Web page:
Interviewing Elderly Residents in Assisted Living

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Abstract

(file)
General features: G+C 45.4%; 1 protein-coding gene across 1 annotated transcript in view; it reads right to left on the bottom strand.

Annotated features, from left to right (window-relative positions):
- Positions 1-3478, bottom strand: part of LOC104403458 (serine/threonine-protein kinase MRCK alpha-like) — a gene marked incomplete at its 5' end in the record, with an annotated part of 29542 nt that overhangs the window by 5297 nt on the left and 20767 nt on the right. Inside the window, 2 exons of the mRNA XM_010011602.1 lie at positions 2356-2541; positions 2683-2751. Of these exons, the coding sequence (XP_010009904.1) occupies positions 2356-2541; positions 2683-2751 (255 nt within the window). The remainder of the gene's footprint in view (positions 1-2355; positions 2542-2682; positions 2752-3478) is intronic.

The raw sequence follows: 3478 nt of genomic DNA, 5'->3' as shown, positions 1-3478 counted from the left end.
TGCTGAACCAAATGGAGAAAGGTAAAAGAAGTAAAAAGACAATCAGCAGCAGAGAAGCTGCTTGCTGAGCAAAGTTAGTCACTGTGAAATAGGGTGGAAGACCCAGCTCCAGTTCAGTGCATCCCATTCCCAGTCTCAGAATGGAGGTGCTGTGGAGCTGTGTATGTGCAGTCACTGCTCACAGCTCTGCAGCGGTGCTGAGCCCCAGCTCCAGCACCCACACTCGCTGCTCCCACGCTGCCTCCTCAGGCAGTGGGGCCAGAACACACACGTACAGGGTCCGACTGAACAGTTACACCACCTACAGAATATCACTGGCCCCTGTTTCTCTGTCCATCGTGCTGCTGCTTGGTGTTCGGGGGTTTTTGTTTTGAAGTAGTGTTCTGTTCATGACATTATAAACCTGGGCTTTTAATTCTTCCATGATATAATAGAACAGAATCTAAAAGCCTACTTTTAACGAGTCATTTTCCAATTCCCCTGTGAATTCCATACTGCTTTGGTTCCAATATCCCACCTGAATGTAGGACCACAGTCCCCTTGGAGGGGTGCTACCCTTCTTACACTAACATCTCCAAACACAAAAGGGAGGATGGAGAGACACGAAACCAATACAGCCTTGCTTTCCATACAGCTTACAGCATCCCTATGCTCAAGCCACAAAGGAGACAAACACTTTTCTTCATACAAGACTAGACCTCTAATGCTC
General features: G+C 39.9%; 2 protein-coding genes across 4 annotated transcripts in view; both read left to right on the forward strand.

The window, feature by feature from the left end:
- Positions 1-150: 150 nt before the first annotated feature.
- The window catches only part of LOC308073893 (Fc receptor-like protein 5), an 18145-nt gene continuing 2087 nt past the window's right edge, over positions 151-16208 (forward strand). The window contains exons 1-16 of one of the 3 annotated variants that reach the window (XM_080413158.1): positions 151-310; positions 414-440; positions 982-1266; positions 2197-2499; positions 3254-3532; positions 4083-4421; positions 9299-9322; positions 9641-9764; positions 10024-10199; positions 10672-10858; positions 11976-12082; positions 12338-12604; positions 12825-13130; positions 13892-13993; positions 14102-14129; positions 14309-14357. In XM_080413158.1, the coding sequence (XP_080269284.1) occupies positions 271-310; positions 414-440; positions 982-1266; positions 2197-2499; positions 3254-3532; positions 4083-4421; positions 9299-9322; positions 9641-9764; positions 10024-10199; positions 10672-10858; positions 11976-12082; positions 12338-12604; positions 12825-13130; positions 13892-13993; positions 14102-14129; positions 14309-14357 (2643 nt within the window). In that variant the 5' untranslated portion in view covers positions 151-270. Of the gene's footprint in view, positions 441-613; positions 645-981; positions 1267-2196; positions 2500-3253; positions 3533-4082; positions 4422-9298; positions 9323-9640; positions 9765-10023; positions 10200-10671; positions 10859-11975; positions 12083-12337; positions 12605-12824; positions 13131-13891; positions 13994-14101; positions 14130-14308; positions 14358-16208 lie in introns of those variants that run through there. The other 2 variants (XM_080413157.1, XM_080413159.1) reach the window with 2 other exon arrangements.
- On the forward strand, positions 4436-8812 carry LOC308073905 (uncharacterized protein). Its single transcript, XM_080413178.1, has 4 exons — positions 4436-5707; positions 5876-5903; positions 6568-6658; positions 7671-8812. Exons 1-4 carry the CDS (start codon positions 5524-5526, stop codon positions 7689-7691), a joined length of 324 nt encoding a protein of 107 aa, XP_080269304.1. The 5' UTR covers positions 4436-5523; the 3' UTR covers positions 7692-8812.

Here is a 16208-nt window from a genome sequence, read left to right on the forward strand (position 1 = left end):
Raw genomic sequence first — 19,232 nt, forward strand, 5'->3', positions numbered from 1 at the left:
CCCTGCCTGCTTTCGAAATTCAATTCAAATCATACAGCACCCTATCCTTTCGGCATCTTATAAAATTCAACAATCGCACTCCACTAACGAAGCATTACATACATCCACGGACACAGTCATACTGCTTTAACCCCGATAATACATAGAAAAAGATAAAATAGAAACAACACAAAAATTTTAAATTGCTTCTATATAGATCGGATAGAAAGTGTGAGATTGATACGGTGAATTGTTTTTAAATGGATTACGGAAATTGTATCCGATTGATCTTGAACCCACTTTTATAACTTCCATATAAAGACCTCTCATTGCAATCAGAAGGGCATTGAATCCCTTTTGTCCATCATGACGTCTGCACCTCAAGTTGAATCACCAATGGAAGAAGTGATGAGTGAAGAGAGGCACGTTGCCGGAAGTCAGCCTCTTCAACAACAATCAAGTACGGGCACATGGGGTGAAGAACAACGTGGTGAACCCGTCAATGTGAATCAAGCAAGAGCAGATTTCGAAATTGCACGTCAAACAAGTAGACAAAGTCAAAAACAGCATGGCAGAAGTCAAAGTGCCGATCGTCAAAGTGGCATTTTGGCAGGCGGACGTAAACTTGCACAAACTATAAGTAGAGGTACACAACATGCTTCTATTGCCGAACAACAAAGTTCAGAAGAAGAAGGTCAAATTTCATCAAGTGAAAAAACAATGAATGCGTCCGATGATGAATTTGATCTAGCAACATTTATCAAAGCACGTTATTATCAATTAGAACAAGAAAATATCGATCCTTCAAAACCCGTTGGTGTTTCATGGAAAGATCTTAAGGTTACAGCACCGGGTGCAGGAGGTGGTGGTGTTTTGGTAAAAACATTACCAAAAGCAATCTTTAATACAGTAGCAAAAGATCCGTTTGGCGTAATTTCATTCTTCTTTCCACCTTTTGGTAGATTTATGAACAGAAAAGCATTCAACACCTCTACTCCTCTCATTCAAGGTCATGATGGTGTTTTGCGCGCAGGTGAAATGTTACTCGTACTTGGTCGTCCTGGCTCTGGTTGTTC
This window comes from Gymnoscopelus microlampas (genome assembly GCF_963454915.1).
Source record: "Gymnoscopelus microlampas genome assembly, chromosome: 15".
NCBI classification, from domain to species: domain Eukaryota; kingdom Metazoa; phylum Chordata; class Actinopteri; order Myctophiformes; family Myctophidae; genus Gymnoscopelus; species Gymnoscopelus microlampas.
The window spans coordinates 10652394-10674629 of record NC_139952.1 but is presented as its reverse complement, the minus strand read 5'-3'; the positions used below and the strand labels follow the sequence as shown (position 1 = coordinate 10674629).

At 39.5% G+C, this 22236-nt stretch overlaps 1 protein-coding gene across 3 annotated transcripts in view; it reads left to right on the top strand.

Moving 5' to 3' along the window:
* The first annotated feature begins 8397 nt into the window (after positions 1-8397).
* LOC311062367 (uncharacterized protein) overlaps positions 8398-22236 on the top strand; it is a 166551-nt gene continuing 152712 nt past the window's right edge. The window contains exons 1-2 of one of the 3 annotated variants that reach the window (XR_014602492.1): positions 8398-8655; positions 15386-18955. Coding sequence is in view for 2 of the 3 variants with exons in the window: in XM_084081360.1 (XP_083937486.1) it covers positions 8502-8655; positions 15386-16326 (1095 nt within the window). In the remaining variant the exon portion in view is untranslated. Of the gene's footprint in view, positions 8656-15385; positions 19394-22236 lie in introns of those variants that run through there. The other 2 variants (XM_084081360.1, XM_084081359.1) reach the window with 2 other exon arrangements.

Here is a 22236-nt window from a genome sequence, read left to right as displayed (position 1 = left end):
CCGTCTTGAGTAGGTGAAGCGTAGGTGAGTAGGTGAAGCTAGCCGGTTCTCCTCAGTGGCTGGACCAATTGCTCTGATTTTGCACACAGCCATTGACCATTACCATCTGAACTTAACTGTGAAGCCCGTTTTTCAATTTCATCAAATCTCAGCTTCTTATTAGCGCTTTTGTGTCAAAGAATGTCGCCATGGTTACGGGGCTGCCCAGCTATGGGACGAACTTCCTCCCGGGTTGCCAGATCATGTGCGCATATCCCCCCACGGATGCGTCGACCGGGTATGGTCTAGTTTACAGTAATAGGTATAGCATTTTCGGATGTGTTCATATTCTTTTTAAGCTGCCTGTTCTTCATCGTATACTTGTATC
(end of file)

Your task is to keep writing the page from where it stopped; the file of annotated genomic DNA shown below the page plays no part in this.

The interpretation of interview data requires an understanding of its context. In this study, the context was Assisted Living (AL). Twenty-one interviews were conducted with elderly residents of 4 Midwestern Assisted Living Facilities (ALFs). Institutional fear and loneliness associated with ALF living framed residents' interpretation of and responses to the interview questions. Residents feared transfer to a nursing home, and they experienced the loneliness of being cut off from their homes and put into the care of busy staff members. Their framing of and responses to questions (both qualitative and quantitative) reflected this context, and included the invocation of impairments, the reluctance to criticize staff, and the refusal to complain about the ALF or their present situation.

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